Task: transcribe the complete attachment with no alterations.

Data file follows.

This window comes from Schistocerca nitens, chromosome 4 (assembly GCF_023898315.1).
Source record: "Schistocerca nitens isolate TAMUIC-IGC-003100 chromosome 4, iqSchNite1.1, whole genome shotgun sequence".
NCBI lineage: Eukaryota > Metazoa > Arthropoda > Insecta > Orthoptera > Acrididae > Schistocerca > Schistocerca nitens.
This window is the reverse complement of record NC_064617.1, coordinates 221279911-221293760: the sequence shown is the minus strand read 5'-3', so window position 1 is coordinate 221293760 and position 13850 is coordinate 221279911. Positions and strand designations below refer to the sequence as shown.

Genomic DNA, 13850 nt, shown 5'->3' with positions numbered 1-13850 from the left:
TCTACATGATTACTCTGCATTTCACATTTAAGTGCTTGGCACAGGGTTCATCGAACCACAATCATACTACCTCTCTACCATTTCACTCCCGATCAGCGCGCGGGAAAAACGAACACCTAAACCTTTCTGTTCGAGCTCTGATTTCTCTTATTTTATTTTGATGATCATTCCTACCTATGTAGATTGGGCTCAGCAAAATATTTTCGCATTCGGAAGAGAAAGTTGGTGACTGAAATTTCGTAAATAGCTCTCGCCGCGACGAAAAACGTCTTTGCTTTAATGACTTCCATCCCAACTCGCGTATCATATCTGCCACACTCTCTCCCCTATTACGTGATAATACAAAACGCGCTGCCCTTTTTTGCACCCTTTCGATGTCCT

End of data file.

This window comes from Schistocerca nitens, chromosome 4 (assembly GCF_023898315.1).
Source record: "Schistocerca nitens isolate TAMUIC-IGC-003100 chromosome 4, iqSchNite1.1, whole genome shotgun sequence".
NCBI lineage: Eukaryota > Metazoa > Arthropoda > Insecta > Orthoptera > Acrididae > Schistocerca > Schistocerca nitens.
This window is the reverse complement of record NC_064617.1, coordinates 221279911-221293760: the sequence shown is the minus strand read 5'-3', so window position 1 is coordinate 221293760 and position 13850 is coordinate 221279911. Positions and strand designations below refer to the sequence as shown.

Genomic DNA, 13850 nt, shown 5'->3' with positions numbered 1-13850 from the left:
TCTACATGATTACTCTGCATTTCACATTTAAGTGCTTGGCACAGGGTTCATCGAACCACAATCATACTACCTCTCTACCATTTCACTCCCGATCAGCGCGCGGGAAAAACGAACACCTAAACCTTTCTGTTCGAGCTCTGATTTCTCTTATTTTATTTTGATGATCATTCCTACCTATGTAGATTGGGCTCAGCAAAATATTTTCGCATTCGGAAGAGAAAGTTGGTGACTGAAATTTCGTAAATAGCTCTCGCCGCGACGAAAAACGTCTTTGCTTTAATGACTTCCATCCCAACTCGCGTATCATATCTGCCACACTCTCTCCCCTATTACGTGATAATACAAAACGCGCTGCCCTTTTTTGCACCCTTTCGATGTCCT